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Tax planning on separation and divorce – what you need to know

When you are going through a separation or divorce, income tax issues will likely not be top of mind. However, good tax planning, before and during a separation can generate significant tax savings and help preserve your assets.

 

Support payments

While support payments can be determined by agreement, most provinces have adopted federal guidelines. Spousal support payments are treated differently from child support payments from an income tax point of view. Child support payments are neither taxable for the recipient nor deductible by the payor. However, spousal support payments are generally taxable if they meet certain conditions. The amount of spousal support must be determined by a competent tribunal or by written agreement, signed and dated by both parties and must be paid on a periodic basis. Lump-sum payments are generally not considered support payments as they are not paid periodically. Certain payments to a third party may be deductible by the payor, if the payments are made pursuant to an order or written agreement.

 

Canada child benefit

The tax-free monthly benefit for families raising children under age 18 is typically paid to the primary caregiver. In a shared parenting arrangement, each parent is entitled to half the amount they would qualify for if they were not co-parenting.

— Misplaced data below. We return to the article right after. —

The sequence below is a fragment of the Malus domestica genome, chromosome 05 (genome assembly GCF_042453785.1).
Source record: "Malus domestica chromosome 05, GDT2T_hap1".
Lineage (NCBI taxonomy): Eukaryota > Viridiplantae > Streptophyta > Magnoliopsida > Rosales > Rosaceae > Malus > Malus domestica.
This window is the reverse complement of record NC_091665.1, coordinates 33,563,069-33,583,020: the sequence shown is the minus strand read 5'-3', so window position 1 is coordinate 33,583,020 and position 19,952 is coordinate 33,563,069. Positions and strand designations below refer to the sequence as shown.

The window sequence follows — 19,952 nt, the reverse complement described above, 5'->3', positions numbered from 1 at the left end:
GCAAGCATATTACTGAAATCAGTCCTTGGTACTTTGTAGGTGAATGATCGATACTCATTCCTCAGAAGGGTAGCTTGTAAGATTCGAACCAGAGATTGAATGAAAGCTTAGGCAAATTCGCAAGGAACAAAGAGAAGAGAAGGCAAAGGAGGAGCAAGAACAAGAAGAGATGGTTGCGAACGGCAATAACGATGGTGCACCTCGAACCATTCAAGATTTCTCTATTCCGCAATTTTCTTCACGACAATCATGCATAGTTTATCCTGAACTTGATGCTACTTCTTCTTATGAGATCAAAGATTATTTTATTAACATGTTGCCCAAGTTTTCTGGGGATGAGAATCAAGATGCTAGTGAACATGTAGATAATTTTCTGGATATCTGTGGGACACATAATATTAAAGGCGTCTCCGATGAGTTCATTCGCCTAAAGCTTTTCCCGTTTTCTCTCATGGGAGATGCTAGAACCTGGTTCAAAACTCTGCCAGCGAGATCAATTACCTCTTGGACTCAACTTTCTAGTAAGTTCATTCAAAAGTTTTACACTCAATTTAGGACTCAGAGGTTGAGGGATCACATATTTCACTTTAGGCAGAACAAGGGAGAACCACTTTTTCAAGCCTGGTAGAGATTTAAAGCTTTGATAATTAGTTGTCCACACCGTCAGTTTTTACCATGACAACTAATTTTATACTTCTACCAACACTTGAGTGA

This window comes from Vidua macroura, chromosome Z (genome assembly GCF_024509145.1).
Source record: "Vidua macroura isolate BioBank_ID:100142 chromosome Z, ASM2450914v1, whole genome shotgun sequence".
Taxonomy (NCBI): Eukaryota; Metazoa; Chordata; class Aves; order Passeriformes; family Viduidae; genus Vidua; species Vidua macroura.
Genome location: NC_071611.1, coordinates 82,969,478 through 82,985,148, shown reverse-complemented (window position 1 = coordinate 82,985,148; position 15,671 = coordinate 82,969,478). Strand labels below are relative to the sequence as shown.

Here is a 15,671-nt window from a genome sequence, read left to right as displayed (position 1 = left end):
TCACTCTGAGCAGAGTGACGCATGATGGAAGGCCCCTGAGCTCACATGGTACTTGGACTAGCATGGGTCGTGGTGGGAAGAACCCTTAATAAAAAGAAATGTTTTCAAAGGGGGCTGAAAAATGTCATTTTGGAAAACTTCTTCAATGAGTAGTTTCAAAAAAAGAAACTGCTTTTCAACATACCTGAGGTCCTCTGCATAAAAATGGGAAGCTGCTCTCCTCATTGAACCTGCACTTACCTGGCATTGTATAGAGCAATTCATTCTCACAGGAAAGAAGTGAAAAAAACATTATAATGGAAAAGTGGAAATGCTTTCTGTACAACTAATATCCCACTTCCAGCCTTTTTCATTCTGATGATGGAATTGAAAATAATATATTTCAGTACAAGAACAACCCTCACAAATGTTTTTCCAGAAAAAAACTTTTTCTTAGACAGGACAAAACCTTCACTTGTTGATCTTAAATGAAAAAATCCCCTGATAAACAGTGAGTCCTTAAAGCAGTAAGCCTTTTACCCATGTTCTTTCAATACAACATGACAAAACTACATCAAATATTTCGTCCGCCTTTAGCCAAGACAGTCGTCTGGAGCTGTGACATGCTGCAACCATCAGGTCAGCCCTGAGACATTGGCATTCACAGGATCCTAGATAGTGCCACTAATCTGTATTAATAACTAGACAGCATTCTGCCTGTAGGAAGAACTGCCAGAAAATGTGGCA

Eligible dependent credit

This credit is available where the parent supports an eligible dependent and does not live with a spouse. This credit generates as much as $2,000-$3,000 in tax savings each year, depending on the province. The primary parent who receives child support may claim the credit for one child. A parent paying child support to a primary parent cannot claim the credit for any child.

 

Legal fees

Any legal fees paid to establish, adjust, or enforce payment of support payments are deductible. On the other hand, legal fees related to establishing parental rights and obtaining a divorce are not.

 

Dividing up matrimonial assets

Matrimonial assets can be transferred between spouses on a tax-deferred basis so that no capital gain is triggered. Common examples are the division of investments in a holding company or rental properties. Certain assets such as a principal residence, cash or other personal assets with no unrealized gains can be transferred at fair market value without any tax consequences.

Direct transfers between RRSPs and RRIFs can also be made without triggering any tax.

 

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